g.u.m. drops (Grammar, Usage, & Mechanics) teaches grammar to students in grades one through eight by combining traditional-style instruction and exercises with passages adapted from classic literature for students to mark up or edit.
One course book covers both grades one and two, while there are individual course books for grades three through eight. Each book has 90 lesson pages of student pages plus answer key pages at the end that show reduced student pages with overprinted answers. You are given permission to copy student pages for one family or one classroom.
These courses are a lightweight approach to grammar. There’s no sentence analysis or diagramming, and a minimal amount of writing. Brief instruction on a topic such as adjectives, commas, homophones, and alphabetizing is followed by one exercise set to practice applying the concept. An exercise set might have from three to seven practice items.
While grammar, usage, and mechanic topics are often repeated from one level to the next, the presentation is generally more challenging at subsequent levels. For example, subject-verb agreement is taught at every level. The Grade 3 book teaches that if a subject of a sentence is singular, we generally add s to the end of the verb such as in “That girl runs fast.” It also explains that if the subject is plural, the s is not added as in “Those girls run fast.” It continues with a brief explanation of exceptions for the pronouns I and you. In Grade 7, it repeats the basic instruction then adds explanations for compound subjects connected by and plus compound subjects connected by or or nor.
After instructional material and practice activities, students apply the concept(s) they have learned as they mark up or edit a reading passage. If they have just learned about adjectives, the instructions for the reading passage might ask students to circle as many adjectives as they can find. As students progress, they are increasingly held accountable to catch capitalization and punctuation errors along with other errors. They are gradually given less specific instruction about what to look for, although the instructions might tell them that there are five things they need to find.
Every few lesson, there is an additional passage to edit titled Review Time!, and this provides cumulative practice for at least the last few lessons. Sometimes there are three or more reading-passage activities in a row with no instructional lessons. Each book includes a Midterm and a Final Examination in the form of yet another reading passage for editing and mark up. As you can see most of the work a student does involves reading passages.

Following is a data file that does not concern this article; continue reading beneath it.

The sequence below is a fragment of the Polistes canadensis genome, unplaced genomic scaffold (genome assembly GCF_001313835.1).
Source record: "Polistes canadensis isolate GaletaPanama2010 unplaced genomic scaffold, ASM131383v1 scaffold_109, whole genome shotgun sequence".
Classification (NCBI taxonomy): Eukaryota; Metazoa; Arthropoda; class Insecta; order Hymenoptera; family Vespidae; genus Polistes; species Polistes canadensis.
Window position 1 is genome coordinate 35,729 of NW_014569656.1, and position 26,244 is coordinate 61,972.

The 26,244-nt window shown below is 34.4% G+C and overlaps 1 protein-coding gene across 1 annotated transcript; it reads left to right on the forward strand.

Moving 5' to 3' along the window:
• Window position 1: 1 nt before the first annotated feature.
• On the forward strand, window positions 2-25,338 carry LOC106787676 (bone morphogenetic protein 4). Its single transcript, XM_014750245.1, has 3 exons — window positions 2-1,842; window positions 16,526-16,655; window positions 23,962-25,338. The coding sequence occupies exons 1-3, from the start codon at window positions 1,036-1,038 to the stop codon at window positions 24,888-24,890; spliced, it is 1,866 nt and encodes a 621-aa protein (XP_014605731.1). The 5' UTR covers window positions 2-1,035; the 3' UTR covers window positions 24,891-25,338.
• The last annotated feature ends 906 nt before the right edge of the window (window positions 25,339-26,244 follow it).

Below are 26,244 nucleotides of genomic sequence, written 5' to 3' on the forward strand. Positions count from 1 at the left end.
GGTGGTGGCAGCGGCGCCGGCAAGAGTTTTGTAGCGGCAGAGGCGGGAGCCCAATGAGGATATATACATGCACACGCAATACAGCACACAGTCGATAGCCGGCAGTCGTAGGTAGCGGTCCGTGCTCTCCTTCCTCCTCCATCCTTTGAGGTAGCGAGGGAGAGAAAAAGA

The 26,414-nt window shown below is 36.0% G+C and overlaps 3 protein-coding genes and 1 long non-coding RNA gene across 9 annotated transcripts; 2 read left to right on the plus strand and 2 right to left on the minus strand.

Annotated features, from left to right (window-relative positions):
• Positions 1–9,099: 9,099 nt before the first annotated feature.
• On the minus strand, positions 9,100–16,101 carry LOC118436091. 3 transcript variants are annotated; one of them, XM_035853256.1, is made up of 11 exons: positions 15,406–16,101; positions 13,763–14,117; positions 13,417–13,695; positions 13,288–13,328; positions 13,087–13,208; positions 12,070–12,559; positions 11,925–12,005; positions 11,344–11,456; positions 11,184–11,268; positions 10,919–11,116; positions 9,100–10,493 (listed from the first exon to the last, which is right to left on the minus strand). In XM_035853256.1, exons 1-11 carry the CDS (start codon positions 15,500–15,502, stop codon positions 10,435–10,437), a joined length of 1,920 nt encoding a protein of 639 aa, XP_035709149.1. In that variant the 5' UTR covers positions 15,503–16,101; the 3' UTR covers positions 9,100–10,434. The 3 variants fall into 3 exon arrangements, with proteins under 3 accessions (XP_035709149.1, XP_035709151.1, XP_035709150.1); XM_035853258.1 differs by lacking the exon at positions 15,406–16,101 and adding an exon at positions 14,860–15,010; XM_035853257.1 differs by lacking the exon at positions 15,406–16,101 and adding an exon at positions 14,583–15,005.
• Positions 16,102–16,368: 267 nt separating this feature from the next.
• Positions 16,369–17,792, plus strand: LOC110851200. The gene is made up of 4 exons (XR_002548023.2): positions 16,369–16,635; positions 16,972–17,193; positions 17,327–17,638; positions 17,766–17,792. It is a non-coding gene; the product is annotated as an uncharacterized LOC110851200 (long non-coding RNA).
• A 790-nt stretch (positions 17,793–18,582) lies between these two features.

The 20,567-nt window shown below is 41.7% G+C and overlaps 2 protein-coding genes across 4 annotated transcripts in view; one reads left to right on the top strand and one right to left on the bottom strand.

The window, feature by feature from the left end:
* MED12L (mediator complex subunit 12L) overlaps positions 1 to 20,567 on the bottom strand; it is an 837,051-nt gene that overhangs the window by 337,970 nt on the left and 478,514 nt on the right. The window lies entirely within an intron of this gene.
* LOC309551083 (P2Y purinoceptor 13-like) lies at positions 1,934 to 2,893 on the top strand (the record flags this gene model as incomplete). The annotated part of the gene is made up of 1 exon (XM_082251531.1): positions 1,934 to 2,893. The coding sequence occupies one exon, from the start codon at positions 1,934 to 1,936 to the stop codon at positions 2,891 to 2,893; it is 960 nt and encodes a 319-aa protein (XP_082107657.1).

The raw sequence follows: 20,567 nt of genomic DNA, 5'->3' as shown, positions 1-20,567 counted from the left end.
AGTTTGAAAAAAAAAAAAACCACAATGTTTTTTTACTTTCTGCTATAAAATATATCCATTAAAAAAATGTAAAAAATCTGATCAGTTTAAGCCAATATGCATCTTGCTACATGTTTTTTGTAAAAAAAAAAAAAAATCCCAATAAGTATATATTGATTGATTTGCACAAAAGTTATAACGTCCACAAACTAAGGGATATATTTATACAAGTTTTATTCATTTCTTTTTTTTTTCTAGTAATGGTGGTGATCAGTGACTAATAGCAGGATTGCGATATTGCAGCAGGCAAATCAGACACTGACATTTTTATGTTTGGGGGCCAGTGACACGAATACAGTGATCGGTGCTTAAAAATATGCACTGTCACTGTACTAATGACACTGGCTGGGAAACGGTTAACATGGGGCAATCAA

Reading passages in the first three books are all from the Leveled Classic Readers series published by EDCON Publishing Group. These include age-appropriate adaptations of famous literary works such as The Merry Adventures of Robin Hood, The Call of the Wild, and The Prince and the Pauper. Brief excerpts from many books are used in these three courses.
The remaining four g.u.m. drops books use condensed retellings of six stories per course, stories such as The Secret Garden, Robinson Crusoe, and Around the World in 80 Days. Students work with the story segments in order so that they can grasp the main storyline of each novel. Although students are not exposed to the sentence structure and vocabulary of the original stories, they might find the storylines appealing enough to read the originals at a later time. While I think the younger level books will work just fine, I expect that most students will appreciate having coherent stories to follow, as in the books for grades five through eight, rather than lots of disconnected snippets.
While I think older students would benefit greatly from working with the original language of these stories, I understand g.u.m. drops intent to provide omplete storylines as well as mark up and editing activities that are carefully tailored to match up with instructional lessons. The adapted stories work best for those purposes.
These courses should be relatively easy for average students, so a student might work a year or two beyond grade level if you wish. While you might use one of the younger level books as your primary source of grammar instruction for grades one through four, they should serve as supplements or reviews for fifth grade and above. Younger students might need assistance to work through these courses, but older students should be able to work independently. Either way, lessons should not take much time.to complete, leaving plenty of time for other language arts activities.